Arab leaders welcome Gulf reconciliation
MİDDLE EAST

Arab leaders welcome Gulf reconciliation

Leaders of Iraq, Lebanon, Libya hail reconciliation between Qatar and its neighbors

News Service AA

Arab leaders continued Wednesday to welcome the results of the Gulf Cooperation Council (GCC) summit in the Saudi city of Al-Ula that led to a reconciliation between Qatar and its neighbors after years of feud.


The summit brought together the leaders of the GCC countries as well as Egypt during which they signed a document that affirmed unity and joint cooperation between their nations.


Iraqi President Barham Salih welcomed to the Gulf reconciliation, in a phone call Tuesday evening with Qatar’s emir Sheikh Tamim bin Hamad Al Thani.


Saleh stressed that "the signing of the Al-Ula statement and the final statement of the Gulf summit strengthens the GCC march and the Gulf and Arab unity in general," the Iraqi Presidency said in a statement.


Lebanese Prime Minister-designate Saad Hariri said the Gulf summit establishes a new phase of joint Arab action, and confirms that “solidarity between brothers is the most valuable weapon in the face of challenges”.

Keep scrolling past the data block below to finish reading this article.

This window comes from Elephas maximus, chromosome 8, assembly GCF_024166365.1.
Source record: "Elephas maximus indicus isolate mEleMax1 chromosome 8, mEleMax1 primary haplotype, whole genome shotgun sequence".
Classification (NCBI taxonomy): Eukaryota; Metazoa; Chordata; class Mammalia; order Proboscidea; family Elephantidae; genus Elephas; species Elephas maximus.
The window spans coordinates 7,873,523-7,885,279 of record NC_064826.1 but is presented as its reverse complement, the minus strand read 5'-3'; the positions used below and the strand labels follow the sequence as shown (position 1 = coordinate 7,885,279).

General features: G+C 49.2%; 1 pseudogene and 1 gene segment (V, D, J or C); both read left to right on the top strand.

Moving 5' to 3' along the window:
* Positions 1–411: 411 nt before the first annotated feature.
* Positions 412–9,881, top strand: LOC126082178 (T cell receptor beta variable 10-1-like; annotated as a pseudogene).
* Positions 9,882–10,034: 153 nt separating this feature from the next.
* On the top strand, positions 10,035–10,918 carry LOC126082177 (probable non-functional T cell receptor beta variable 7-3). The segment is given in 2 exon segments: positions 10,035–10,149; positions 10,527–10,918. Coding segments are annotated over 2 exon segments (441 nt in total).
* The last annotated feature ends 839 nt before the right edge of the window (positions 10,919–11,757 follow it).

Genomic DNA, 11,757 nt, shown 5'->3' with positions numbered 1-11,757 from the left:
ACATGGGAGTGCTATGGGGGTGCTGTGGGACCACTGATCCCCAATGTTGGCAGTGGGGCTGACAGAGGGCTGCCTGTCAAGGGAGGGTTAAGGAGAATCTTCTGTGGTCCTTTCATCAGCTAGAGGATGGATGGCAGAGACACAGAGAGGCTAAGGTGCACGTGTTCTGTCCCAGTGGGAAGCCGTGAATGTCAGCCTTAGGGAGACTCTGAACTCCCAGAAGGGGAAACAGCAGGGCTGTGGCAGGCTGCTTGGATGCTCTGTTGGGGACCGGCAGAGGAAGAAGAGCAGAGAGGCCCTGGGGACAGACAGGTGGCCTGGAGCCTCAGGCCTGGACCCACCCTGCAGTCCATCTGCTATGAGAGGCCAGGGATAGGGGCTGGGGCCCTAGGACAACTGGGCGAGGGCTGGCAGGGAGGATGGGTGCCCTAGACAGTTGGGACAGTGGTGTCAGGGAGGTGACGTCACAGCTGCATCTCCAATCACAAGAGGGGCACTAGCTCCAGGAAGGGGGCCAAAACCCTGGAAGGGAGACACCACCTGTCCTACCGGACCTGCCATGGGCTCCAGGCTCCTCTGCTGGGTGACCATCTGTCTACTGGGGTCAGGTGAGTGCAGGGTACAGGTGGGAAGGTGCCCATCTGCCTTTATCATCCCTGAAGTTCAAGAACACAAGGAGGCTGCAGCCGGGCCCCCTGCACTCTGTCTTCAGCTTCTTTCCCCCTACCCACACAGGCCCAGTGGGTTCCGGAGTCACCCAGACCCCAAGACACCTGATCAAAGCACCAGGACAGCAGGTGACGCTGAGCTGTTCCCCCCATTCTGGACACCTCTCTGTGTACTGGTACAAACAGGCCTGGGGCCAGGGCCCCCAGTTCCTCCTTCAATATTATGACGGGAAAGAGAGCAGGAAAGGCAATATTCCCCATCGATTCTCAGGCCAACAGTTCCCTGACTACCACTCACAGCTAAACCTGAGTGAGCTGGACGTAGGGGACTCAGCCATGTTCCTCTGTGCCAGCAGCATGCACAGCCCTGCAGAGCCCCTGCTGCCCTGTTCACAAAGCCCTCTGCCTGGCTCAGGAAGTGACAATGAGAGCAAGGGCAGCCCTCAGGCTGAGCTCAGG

"We pay tribute to the efforts and keenness of the Gulf Cooperation Council leaders to unite ranks and overcome differences, whatever they are," Hariri tweeted.


The head of the Libyan government’s Presidency Council, Fayez al-Sarraj, described in a statement the summit’s declaration as "a step in the right direction that leads to Arab reunification and to contribute effectively to achieving security and stability in Libya, and ending all negative interference”.


Al-Sarraj went on to congratulate the Gulf leaders "on this important and great achievement”.


The Gulf summit came one day after Kuwait announced that Saudi Arabia and Qatar reached an agreement to reopen the airspace as well as land and sea borders between the two countries.


The Gulf crisis erupted in June 2017, when Saudi Arabia, the United Arab Emirates, Bahrain and Egypt imposed a blockade on Qatar, accusing it of supporting terrorism, which Doha denied, and considered it an attempt to undermine its sovereignty.

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